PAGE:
COVID-19 has increased the healthcare industry’s focus on the importance of addressing risks and needs related to social determinants of health (SDOH), especially for people in vulnerable communities or those who are otherwise at higher risk for adverse health outcomes. The ongoing public health emergency spurred by COVID-19 resulted in a rise of unemployment, housing and food insecurities, transportation barriers, and isolation, all of which are SDOH-related risks that can negatively affect a person’s health, result in adverse outcomes and increased utilization (e.g., emergency department visits), and contribute to growing healthcare costs. The pandemic has also exacerbated and magnified existing racial and ethnic health disparities. Along with their increased exposure and susceptibility to COVID-19, Black, indigenous, and other historically marginalized minority populations have poorer overall health outcomes, are less likely to have health insurance, and use or have access to fewer preventative services.
The pandemic has highlighted key challenges with unstructured approaches for addressing SDOH-related risks and needs in clinical settings. There is a lack of consistency in assessing these risks and needs at the point of care and a lack of standardization in measuring successful interventions. There are also challenges with healthcare providers’ ability to identify available resources and share information with community-based organizations that are best-suited to help address these issues.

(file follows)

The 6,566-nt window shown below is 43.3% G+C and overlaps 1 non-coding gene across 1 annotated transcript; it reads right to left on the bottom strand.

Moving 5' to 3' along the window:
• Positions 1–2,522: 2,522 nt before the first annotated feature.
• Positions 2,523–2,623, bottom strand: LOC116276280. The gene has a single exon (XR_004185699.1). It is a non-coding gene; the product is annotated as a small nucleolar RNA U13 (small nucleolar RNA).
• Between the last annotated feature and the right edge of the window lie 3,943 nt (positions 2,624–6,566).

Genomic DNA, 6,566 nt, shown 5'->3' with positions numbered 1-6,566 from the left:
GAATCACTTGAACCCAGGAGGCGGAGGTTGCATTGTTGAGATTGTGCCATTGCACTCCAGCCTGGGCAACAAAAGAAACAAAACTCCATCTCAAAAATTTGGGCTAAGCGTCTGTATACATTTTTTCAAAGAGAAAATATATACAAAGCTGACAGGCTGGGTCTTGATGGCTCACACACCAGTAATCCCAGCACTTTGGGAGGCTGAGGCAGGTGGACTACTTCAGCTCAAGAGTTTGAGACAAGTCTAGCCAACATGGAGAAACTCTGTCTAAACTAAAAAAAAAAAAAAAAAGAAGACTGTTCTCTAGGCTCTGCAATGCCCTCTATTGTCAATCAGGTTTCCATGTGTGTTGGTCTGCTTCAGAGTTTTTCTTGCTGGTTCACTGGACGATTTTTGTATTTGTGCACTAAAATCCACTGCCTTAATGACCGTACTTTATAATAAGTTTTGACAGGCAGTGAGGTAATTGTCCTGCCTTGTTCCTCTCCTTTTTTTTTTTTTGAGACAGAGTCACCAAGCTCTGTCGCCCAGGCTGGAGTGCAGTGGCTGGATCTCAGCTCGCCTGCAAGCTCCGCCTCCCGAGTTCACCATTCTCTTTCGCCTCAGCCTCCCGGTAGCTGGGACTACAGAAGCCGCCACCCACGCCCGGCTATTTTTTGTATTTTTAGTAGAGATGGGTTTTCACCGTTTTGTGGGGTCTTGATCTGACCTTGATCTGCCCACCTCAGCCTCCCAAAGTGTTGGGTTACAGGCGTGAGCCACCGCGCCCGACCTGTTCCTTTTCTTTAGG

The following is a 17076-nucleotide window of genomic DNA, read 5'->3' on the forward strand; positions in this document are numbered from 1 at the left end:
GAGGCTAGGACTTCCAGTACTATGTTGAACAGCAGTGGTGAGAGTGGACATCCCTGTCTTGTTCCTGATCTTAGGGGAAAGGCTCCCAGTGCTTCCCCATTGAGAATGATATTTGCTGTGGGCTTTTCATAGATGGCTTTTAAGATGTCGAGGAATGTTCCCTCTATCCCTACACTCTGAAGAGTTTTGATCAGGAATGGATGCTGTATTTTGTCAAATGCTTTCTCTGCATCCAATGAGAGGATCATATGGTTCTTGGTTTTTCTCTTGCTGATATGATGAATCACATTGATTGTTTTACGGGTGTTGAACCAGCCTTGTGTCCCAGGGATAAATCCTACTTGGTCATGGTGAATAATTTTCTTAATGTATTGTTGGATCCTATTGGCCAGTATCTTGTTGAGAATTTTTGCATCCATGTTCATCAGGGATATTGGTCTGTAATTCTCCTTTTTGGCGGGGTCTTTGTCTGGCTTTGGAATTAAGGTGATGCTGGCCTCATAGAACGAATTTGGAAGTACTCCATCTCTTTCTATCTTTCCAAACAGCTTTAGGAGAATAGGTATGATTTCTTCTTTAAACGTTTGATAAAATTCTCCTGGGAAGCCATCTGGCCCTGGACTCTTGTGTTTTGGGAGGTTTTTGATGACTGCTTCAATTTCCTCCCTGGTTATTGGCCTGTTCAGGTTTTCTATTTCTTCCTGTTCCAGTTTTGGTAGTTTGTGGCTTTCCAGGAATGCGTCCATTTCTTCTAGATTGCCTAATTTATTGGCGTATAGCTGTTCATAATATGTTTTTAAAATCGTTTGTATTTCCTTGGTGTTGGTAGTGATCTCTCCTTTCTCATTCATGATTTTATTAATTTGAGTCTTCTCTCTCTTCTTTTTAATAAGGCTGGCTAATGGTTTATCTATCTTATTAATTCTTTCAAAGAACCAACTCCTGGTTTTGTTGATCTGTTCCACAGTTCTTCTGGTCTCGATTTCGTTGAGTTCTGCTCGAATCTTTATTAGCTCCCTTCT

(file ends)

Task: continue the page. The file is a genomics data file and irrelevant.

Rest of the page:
Value-based payment programs (VBP) offer a solid opportunity for payers and providers to test new ways of providing care that better address SDOH-related risks and needs. According to the Centers for Medicare and Medicaid Services, “Value-based programs reward healthcare providers with incentive payments for the quality of care they give to people with Medicare. VBPs help us move toward paying providers based on the quality, rather than the quantity of care they give to patients.”
Public and private payers alike have demonstrated an ongoing commitment to addressing health disparities and equity through VBPs. Most recently, CMS and the Centers for Medicare and Medicaid Innovation (CMMI) issued significant statements on the importance of advancing health equity to their 10-year vision for CMMI and to driving innovation in programs that address behavioral health and SDOH.